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Parents angry at 'cheeky' nursery rule dictating children's shoe brands

Article By: Angeline Albert

Parents have expressed anger at a 'condescending' and ‘cheeky’ letter written by a nursery which says children can only wear Start Rite or Clarks shoes to nursery.

Credit: Eric Boucher/ Shutterstock

Sparkly shoes ‘don’t support a child’s growing feet’

The letter sent to parents, by an unnamed nursery, has sparked outrage amongst families and early years practitioners, after one shocked mother posted details of the shoe rule on the parenting website Mumsnet.

Posting under the name ‘MiaowTheCat’ on 11 January, the mum told other parents: ‘Have had a letter from DC's nursery telling parents we shouldn't be buying any shoes for our children unless they are Start Rite or Clarks.’

She said: ‘The tone of the message is very condescending’ and added the letter stated: ‘Sparkly shoes may look pretty but they don't support a child's growing feet properly’ and ‘if you don't have your children's feet properly measured at a shoe shop you will cause them issues later in life’.

The mother was not alone in calling the shoe rule a needless expense and highlighted that shoes at the two retailers can cost more than those bought at other suppliers.

She added: ‘I've just checked the Start Rite website and shoes in my four-year-old's size are £50+. That's probably £150 a year in shoes at the rate they grow.

‘Last time they were measured in John Lewis and I bought Nike trainers in the appropriate size for about £25. £30 less than Start Rite ones.’

In response to her post, one parent said: ‘My children have never had Clarks or Start Rite shoes, as long as you check they fit well it's fine. I think that is really wrong of the nursery!’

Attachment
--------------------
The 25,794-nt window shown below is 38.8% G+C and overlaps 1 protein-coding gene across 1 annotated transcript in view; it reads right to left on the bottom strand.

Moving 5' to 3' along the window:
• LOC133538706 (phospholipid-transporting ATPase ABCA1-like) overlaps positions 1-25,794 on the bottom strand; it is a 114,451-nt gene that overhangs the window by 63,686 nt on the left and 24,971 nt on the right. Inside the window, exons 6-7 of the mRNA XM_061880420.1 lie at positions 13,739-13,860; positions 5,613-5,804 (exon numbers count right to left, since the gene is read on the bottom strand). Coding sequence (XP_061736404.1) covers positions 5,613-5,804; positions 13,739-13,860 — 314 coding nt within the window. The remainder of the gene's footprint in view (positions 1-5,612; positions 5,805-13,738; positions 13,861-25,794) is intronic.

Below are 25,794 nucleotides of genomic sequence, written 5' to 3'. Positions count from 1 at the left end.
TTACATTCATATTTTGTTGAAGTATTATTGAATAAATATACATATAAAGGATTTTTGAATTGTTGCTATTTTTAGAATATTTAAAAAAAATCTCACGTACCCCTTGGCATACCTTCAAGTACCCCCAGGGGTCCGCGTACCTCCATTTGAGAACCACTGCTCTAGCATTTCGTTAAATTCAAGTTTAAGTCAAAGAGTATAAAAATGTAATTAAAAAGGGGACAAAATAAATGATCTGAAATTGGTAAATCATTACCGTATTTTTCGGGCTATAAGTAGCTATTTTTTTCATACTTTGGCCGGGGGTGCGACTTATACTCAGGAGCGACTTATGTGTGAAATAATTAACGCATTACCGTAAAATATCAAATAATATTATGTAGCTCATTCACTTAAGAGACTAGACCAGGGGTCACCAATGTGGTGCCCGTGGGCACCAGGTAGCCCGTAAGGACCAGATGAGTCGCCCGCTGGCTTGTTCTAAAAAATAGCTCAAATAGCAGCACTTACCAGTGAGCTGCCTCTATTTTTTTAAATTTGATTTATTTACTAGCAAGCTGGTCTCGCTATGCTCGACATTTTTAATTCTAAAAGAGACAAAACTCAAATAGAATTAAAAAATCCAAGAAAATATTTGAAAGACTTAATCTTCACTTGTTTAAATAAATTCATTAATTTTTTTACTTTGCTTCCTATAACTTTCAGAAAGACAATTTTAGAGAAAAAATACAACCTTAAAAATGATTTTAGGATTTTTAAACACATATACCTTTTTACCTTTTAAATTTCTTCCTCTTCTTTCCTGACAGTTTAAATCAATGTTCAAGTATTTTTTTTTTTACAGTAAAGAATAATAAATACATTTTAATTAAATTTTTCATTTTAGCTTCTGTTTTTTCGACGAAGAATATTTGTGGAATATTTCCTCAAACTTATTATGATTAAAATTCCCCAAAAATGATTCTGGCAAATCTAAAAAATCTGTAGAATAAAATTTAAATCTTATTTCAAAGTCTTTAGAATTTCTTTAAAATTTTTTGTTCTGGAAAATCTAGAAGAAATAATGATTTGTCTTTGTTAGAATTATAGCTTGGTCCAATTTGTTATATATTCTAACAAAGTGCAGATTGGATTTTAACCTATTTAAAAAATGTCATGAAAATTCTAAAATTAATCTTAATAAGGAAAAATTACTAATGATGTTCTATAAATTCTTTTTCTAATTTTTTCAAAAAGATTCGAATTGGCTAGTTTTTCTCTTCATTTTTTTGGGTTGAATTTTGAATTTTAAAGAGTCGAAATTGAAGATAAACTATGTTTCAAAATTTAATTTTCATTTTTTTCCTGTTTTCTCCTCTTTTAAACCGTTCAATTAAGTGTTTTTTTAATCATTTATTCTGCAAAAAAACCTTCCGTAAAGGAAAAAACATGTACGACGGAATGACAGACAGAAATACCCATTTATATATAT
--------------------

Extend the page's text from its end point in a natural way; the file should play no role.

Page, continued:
Another parent said: ‘Unless they are subsidising then it’s very cheeky! My kids were always measured at Clark, John Lewis and we bought the Clarks/ Start Rite shoes etc. But we also bought cheaper shoes and supermarket trainers for nursery and scruffing about in!’.

Referring to the nursery’s obligations, another parent said it was: ‘None of their business. My friend’s daughter had such wide feet those brands wouldn’t fit. They can ask for weather/activity appropriate shoes, but it’s your call.’

However, others stood up for the nursery. One posted in defence of the letter: ‘I suppose the nursery had some kids coming in wearing shoes that hurt/cut their feet or that they were slipping around in.’

Nursery boss: ‘Insensitive’ to ask parents to buy particular brands

June O’Sullivan, chief executive at The London Early Years Foundation (LEYF), which runs 38 nurseries across London, told “Why add another layer of guilt on parents about their children’s shoes?

“In the core of every parent is a rod of guilt. They feel they are not doing enough, not feeding them right, not spending enough time with them and shouldn’t leave them at nursery in the first place.

“Parents are bombarded with brand marketing. We have parents from too many mixed social backgrounds and cannot say to them they must buy a particular brand like Clarks. They just wouldn’t be able to afford it. I think it’s insensitive to ask them to.”